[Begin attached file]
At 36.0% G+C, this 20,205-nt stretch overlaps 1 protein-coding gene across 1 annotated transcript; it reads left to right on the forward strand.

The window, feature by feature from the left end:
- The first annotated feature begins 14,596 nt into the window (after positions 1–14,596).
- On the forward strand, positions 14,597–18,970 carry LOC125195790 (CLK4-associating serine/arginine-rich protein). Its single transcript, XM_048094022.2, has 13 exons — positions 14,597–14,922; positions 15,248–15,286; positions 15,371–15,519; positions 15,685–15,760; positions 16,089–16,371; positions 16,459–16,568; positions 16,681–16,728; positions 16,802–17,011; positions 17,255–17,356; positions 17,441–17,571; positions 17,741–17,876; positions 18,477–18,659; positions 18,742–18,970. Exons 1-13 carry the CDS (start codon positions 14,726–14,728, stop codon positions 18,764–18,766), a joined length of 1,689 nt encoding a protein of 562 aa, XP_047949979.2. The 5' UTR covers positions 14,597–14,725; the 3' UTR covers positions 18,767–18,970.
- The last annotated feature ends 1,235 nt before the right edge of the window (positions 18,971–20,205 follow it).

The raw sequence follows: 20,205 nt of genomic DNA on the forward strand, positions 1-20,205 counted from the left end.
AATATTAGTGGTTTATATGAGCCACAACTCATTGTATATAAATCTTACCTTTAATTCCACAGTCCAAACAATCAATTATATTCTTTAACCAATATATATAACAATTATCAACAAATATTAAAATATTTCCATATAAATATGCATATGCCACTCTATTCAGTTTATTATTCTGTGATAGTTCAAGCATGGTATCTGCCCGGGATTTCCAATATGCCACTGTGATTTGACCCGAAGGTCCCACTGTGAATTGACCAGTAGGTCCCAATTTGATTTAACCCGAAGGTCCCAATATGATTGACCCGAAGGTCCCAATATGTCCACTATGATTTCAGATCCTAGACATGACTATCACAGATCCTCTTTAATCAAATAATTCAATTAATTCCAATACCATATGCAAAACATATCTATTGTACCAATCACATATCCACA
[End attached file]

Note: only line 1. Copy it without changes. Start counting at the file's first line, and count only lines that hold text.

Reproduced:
At 36.0% G+C, this 20,205-nt stretch overlaps 1 protein-coding gene across 1 annotated transcript; it reads left to right on the forward strand.